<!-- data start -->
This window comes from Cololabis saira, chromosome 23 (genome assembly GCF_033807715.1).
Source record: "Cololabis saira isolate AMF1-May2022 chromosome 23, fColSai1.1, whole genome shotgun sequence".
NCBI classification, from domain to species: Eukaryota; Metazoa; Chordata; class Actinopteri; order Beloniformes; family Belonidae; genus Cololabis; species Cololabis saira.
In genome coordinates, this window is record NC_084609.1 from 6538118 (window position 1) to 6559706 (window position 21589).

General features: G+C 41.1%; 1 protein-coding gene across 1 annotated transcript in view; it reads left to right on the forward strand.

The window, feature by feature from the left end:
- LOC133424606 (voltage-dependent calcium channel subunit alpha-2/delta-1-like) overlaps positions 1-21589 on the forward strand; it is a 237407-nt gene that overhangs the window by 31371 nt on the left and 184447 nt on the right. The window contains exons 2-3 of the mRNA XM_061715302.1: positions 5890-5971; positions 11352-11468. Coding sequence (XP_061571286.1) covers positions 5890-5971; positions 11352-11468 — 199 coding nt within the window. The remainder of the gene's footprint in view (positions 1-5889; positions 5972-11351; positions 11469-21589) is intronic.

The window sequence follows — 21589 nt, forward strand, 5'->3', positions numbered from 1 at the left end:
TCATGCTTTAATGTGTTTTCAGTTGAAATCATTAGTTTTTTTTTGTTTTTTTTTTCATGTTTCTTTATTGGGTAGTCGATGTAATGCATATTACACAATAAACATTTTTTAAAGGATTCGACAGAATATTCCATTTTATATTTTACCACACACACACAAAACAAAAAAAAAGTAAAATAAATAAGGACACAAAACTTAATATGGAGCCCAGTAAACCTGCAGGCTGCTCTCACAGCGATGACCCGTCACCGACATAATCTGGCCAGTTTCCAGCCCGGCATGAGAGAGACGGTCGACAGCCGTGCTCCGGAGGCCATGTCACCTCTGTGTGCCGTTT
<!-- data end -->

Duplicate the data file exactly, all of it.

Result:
This window comes from Cololabis saira, chromosome 23 (genome assembly GCF_033807715.1).
Source record: "Cololabis saira isolate AMF1-May2022 chromosome 23, fColSai1.1, whole genome shotgun sequence".
NCBI classification, from domain to species: Eukaryota; Metazoa; Chordata; class Actinopteri; order Beloniformes; family Belonidae; genus Cololabis; species Cololabis saira.
In genome coordinates, this window is record NC_084609.1 from 6538118 (window position 1) to 6559706 (window position 21589).

General features: G+C 41.1%; 1 protein-coding gene across 1 annotated transcript in view; it reads left to right on the forward strand.

The window, feature by feature from the left end:
- LOC133424606 (voltage-dependent calcium channel subunit alpha-2/delta-1-like) overlaps positions 1-21589 on the forward strand; it is a 237407-nt gene that overhangs the window by 31371 nt on the left and 184447 nt on the right. The window contains exons 2-3 of the mRNA XM_061715302.1: positions 5890-5971; positions 11352-11468. Coding sequence (XP_061571286.1) covers positions 5890-5971; positions 11352-11468 — 199 coding nt within the window. The remainder of the gene's footprint in view (positions 1-5889; positions 5972-11351; positions 11469-21589) is intronic.

The window sequence follows — 21589 nt, forward strand, 5'->3', positions numbered from 1 at the left end:
TCATGCTTTAATGTGTTTTCAGTTGAAATCATTAGTTTTTTTTTGTTTTTTTTTTCATGTTTCTTTATTGGGTAGTCGATGTAATGCATATTACACAATAAACATTTTTTAAAGGATTCGACAGAATATTCCATTTTATATTTTACCACACACACACAAAACAAAAAAAAAGTAAAATAAATAAGGACACAAAACTTAATATGGAGCCCAGTAAACCTGCAGGCTGCTCTCACAGCGATGACCCGTCACCGACATAATCTGGCCAGTTTCCAGCCCGGCATGAGAGAGACGGTCGACAGCCGTGCTCCGGAGGCCATGTCACCTCTGTGTGCCGTTT